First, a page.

CHICAGO – Former Negro Leagues star Ted "Double Duty" Radcliffe, believed to be the oldest living professional baseball player, died Thursday. He was 103.
Radcliffe, given his singular nickname by sports writer Damon Runyon (search) after catching Satchel Paige (search) in the first game of a doubleheader in the 1932 Negro League World Series and pitching a shutout in the second game, died from complications after a long bout with cancer, the Chicago White Sox said.
Radcliffe was frequently in the crowd at U.S. Cellular Field and occasionally visited the White Sox clubhouse. He made it a tradition in recent years to throw out the first ball on his July 7 birthday.
Two weeks ago, he was scheduled to travel to Alabama for a ceremony at 95-year-old Rickwood Field, where he played for the Birmingham Black Barons (search) in the mid-1940s, but fell ill and was hospitalized in Chicago.
"Double Duty shared such a love for baseball and a passion for life," White Sox owner Jerry Reinsdorf. "We all loved to see him at the ballpark, listen to his stories and share in his laughter. He leaves such a great legacy after experiencing so much history and change during his long life. He will be missed by all of us with the White Sox."
In May, Radcliffe was among 14 Negro Leagues players honored in a pregame ceremony at RFK Stadium before the Chicago Cubs played Washington. Sitting in a golf cart behind the plate, Radcliffe made the ceremonial first pitch by handing the ball to Nationals coach Don Buford.
Radcliffe noted that the game had changed since he retired in the 1950s.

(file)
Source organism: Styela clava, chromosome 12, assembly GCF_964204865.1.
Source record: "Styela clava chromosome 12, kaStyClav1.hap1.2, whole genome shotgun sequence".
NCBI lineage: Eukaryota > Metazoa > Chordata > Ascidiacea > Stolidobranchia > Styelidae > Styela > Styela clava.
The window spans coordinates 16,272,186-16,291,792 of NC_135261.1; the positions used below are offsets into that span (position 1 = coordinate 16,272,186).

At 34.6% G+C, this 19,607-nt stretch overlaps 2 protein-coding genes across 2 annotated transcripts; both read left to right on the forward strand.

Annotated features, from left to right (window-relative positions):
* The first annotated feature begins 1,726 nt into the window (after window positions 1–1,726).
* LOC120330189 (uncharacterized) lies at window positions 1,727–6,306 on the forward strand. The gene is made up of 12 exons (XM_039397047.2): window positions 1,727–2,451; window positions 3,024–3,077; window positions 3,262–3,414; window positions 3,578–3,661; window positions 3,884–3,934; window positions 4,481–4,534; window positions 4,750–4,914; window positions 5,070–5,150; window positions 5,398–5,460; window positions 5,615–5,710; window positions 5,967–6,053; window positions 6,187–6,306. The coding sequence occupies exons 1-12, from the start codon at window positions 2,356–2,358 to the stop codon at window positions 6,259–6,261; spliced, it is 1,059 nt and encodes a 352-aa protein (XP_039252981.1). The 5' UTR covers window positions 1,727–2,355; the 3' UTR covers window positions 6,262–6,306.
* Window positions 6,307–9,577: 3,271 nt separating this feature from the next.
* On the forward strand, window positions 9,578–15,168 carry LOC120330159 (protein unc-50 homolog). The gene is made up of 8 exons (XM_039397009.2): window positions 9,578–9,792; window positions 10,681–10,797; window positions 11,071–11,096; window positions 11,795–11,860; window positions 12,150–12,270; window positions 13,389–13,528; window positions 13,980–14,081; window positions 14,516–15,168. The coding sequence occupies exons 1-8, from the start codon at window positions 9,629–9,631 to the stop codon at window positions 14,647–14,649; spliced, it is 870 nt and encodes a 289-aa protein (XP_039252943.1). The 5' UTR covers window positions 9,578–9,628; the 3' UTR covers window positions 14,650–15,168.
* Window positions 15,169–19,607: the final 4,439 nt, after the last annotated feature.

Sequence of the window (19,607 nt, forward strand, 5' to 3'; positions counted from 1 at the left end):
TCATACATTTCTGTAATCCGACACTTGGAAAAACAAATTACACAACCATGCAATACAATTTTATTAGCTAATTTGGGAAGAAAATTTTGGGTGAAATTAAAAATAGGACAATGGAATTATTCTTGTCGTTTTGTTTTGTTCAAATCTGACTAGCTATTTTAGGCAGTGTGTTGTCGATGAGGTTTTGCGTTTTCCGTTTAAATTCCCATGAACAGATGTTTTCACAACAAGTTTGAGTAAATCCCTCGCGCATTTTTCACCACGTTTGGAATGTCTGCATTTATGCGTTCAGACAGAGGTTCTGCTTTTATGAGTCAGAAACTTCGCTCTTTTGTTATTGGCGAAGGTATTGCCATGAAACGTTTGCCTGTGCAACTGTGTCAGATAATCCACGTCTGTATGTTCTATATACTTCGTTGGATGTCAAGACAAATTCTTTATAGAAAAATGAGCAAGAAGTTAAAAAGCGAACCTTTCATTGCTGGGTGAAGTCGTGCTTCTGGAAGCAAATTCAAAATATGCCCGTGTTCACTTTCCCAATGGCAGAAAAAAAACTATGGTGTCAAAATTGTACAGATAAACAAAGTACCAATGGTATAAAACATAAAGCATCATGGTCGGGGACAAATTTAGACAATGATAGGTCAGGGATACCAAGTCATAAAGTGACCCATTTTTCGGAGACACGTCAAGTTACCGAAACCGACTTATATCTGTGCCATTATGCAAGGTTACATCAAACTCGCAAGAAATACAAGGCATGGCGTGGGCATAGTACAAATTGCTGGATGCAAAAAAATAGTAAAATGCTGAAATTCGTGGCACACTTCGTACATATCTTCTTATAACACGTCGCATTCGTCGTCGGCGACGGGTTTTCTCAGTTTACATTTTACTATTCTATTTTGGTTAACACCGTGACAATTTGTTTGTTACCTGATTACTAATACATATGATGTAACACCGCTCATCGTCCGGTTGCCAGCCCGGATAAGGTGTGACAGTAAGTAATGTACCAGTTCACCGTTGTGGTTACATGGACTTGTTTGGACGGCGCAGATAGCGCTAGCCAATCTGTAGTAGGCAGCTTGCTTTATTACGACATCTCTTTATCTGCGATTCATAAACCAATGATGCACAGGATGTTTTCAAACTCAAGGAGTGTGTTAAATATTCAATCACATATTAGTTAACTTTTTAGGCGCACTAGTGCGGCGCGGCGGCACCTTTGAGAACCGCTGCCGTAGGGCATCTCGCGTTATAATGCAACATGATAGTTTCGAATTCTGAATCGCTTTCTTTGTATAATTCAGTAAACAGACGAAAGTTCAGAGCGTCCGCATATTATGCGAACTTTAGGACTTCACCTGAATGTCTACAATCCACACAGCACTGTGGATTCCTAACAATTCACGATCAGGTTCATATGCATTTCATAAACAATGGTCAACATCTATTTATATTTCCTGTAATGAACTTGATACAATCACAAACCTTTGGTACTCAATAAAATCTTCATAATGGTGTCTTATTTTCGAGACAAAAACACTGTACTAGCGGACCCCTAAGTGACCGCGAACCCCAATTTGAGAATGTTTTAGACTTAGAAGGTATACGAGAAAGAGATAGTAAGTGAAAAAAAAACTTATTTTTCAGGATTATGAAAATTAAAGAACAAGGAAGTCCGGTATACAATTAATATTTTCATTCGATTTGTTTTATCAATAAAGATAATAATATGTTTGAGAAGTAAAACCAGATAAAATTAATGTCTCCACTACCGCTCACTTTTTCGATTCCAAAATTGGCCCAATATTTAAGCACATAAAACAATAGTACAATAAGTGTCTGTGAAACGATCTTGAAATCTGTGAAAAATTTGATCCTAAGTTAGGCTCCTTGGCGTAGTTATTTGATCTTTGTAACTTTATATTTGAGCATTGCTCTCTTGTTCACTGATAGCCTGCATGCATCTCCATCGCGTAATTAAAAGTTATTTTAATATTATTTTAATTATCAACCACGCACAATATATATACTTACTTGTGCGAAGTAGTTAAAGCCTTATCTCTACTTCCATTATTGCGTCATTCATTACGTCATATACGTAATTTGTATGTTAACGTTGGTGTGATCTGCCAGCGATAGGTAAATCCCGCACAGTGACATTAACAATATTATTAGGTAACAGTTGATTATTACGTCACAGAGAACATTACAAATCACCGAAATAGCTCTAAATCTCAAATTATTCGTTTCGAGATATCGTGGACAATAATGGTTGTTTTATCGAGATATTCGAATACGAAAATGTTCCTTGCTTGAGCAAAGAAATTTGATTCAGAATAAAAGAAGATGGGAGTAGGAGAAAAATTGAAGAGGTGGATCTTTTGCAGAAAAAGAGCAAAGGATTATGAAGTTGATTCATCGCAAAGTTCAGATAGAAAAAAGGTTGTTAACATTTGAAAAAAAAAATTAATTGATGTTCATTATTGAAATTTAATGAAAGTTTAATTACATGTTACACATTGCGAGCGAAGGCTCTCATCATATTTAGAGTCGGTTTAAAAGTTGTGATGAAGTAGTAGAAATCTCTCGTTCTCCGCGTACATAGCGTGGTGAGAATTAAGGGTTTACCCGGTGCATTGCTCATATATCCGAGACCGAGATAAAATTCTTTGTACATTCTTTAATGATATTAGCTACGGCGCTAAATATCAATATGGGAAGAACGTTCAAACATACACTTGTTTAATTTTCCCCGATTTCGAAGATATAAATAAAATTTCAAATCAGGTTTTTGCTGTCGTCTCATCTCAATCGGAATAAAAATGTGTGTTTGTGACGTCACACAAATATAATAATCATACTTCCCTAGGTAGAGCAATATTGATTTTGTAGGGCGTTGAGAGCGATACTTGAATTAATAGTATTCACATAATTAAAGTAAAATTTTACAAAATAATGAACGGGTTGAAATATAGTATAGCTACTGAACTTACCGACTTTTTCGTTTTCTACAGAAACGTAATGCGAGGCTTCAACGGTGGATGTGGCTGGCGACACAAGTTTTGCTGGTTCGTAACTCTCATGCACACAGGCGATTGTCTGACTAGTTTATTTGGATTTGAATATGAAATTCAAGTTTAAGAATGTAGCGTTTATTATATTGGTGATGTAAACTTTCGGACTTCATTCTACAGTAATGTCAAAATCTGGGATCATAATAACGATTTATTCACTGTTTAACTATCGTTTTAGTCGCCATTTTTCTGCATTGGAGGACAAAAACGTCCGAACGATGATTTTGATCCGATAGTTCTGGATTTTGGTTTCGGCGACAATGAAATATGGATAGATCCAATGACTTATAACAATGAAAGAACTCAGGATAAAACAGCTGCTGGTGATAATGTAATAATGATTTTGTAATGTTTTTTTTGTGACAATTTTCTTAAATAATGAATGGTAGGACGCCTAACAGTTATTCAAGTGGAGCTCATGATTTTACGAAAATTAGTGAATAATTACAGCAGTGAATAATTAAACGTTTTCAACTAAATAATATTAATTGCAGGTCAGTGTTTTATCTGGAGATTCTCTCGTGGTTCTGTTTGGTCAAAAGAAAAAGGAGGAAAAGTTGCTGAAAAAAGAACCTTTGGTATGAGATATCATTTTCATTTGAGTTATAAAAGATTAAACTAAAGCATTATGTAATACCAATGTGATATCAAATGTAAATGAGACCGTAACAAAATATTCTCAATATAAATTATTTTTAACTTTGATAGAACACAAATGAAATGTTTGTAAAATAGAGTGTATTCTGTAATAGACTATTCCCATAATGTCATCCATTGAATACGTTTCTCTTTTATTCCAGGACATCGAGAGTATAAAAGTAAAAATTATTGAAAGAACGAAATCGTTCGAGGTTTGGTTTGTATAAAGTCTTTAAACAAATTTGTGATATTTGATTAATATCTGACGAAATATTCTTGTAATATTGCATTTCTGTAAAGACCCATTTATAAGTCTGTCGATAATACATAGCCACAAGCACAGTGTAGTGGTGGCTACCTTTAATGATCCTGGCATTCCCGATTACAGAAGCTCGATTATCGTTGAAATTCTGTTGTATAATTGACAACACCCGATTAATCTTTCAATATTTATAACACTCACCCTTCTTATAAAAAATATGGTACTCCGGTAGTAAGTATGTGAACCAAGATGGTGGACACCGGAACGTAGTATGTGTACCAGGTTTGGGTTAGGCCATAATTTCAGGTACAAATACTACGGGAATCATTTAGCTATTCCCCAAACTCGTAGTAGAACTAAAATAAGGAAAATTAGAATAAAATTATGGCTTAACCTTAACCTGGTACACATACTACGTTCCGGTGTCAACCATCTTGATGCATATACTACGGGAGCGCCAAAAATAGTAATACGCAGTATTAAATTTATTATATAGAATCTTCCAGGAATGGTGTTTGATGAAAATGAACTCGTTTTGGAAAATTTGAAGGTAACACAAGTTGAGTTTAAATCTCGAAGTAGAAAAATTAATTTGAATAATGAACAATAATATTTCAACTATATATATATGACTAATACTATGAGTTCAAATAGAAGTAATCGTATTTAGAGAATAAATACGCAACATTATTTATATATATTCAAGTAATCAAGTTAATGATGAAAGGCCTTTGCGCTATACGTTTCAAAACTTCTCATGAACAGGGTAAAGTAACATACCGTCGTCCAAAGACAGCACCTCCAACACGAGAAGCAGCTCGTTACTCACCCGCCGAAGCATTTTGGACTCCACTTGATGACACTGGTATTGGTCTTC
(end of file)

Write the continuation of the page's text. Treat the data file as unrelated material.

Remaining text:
"It ain't like it used to be. There used to be some good pitchers. There aren't ballplayers like there used to be. It's a shame," he said.
A six-time All-Star — fittingly, three times as a pitcher and three times as a catcher — Radcliffe outlived his contemporaries in the Negro Leagues and players from his era in the majors. Strict records on the minor leagues from those days are not kept, but there are no players known to have been older than Radcliffe.
As he approached his 100th birthday, Radcliffe was living in a retirement center about a half-mile from Comiskey Park. His apartment was filled with bats, gloves, plaques, posters, and his easy chair sat next to a window facing a sandlot.
Radcliffe was raised in Mobile, Ala., and went on to play for more than 15 teams in the Negro Leagues from the late 1920s to the early 1950s. His brother, Alex, also played in the league.
Radcliffe roomed with Jackie Robinson with the Kansas City Monarchs in 1945, two years before Robinson broke baseball's color barrier in the majors, and also managed in the Negro Leagues.
At age 96, Radcliffe returned to the field, throwing one pitch for the Schaumburg Flyers in an independent Northern League game.